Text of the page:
Sen. Tim Kaine is a Catholic lawmaker who has a particularly broad vision for what he would like to hear from Pope Francis this week.
"If women are not accorded equal place in the leadership of the Catholic Church and the other great world religions, they will always be treated as inferiors in earthly matters as well," Kaine said in a statement. "There is nothing this Pope could do that would improve the world as much as putting the Church on a path to ordain women."
The Virginia Democrat spent a year away from law school with Jesuit missionaries in Honduras, and his thoughts about Thursday's visit of the first Jesuit pope to Capitol Hill are rooted in scripture.
"What we need to hear from the Pope is how leaders of all kinds — political, business, religious, military, etc. — should turn away from excesses of self-advancement and embrace the servant role that Pope Francis exemplifies so clearly," Kaine said in a statement provided to CQ Roll Call. "What I hope to hear from the Pope is an opening for the universal church to finally and fully embrace Galatians 3:28 — 'There is neither Jew nor Gentile, slave nor free, male nor female; all are one in Jesus Christ.’What I hope to hear from the Pope is an opening for the universal church to finally and fully embrace Galatians 3:28 — 'There is neither Jew nor Gentile, slave nor free, male nor female; all are one in Jesus Christ.'"
Kaine, who was student council president at an all-boys Jesuit high school in his younger years, also wrote an opinion piece in Wednesday's Richmond Times-Dispatch about the significance of Pope Francis, who hails from Latin America, with respect to the Latino population in the United States.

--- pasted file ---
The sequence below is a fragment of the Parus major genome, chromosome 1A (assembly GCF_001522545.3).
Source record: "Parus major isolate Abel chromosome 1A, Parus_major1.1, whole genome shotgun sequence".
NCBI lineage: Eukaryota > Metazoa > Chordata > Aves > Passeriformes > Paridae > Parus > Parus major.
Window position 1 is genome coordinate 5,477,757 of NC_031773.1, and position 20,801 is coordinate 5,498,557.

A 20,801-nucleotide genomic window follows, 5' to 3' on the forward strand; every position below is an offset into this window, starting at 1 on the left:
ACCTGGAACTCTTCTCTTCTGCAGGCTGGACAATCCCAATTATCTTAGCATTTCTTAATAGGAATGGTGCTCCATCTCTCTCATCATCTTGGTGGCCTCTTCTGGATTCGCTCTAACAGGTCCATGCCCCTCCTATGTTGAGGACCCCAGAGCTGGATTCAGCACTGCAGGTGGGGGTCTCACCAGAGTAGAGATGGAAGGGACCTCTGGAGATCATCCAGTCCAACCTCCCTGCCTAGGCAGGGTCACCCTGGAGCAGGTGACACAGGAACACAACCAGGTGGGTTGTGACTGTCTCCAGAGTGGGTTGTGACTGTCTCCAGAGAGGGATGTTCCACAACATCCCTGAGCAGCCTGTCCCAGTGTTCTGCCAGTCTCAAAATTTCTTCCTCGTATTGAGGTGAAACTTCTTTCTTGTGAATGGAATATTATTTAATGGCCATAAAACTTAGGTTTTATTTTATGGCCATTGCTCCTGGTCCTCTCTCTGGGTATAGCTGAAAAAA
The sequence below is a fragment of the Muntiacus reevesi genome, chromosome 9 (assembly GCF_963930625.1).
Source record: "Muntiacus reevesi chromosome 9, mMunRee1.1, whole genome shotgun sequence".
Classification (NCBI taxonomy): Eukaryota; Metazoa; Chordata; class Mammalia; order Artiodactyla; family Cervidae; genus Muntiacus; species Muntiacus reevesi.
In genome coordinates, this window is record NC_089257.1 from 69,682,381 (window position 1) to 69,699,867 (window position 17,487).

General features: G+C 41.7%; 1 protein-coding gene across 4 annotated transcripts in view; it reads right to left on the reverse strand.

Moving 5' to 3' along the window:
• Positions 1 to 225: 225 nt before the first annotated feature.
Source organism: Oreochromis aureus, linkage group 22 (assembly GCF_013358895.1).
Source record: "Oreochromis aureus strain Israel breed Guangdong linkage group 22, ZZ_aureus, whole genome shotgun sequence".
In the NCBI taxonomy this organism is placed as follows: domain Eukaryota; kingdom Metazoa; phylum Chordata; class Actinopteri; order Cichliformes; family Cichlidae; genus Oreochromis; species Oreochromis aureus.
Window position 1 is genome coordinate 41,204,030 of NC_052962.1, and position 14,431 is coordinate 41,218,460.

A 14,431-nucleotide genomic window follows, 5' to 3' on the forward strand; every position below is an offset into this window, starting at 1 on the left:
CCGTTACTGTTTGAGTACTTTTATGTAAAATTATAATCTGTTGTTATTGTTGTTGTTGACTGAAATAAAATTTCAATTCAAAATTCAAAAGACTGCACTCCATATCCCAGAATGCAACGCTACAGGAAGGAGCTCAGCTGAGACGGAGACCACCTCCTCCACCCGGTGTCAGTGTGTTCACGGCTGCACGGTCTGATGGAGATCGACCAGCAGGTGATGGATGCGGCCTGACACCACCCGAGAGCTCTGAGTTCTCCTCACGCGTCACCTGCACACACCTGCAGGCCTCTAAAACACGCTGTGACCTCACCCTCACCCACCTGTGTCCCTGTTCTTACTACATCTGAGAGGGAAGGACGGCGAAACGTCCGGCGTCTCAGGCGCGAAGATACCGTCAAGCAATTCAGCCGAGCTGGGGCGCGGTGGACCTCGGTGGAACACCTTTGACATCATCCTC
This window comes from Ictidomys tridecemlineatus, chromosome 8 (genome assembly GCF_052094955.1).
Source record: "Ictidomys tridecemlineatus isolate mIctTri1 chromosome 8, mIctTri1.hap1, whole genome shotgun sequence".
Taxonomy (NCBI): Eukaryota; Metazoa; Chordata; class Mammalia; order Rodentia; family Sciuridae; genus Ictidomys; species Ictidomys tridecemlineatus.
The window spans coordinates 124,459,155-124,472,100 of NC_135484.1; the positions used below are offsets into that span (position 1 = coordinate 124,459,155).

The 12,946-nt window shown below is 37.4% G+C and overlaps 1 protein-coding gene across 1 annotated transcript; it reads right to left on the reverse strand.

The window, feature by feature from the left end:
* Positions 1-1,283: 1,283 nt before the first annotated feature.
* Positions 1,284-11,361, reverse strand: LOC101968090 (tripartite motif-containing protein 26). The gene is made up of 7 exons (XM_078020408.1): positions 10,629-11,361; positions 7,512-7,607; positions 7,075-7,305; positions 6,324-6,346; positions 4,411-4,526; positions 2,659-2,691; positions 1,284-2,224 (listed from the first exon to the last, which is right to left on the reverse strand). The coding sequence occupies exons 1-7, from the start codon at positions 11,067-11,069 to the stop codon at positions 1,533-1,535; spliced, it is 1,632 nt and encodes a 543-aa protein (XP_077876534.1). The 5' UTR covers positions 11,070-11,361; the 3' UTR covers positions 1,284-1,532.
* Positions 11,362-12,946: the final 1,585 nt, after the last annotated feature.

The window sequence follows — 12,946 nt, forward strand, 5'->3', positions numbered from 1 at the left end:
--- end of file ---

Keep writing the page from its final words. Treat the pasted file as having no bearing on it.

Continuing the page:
"The pope's visit during Hispanic Heritage Month punctuates the anniversary and reminds us that our nation has had Hispanic roots from its very first days. This timing is propitious," Kaine wrote. "The dialogue in the current presidential campaign too often suggests that Hispanic immigration is a new and dangerous phenomenon."
Kaine is one of a few fluent Spanish speakers in the Senate and the Virginian regularly communicates in the language.
"And the Pope's addresses — many to be delivered in Spanish — will remind us that the Spanish language has been a part of this country since long before our founding. Recently Sarah Palin instructed Presidential candidates and new immigrants to “Speak American.” Since 1565, to speak Spanish has been to speak American — a fact I noted when I delivered a speech in Spanish in the Senate to support immigration reform in June 2013," Kaine wrote. "Because Spanish and English are the second and third most common native languages in the world (after Mandarin Chinese) the increase of bilingual fluency in America is increasingly helpful in the global economy."
Pope Francis alluded to America's history as a nation of immigrants during the ceremony welcoming him to the White House Wednesday morning. It is widely expected the pope will have more to say about immigration during his speech to the joint meeting of Congress on Thursday.
"I am deeply grateful for your welcome in the name of all Americans. As the son of an immigrant family, I am happy to be a guest in this country, which was largely built by such families," Pope Francis said. "I look forward to these days of encounter and dialogue in which I hope to listen to and share many of the hopes and dreams of the American people."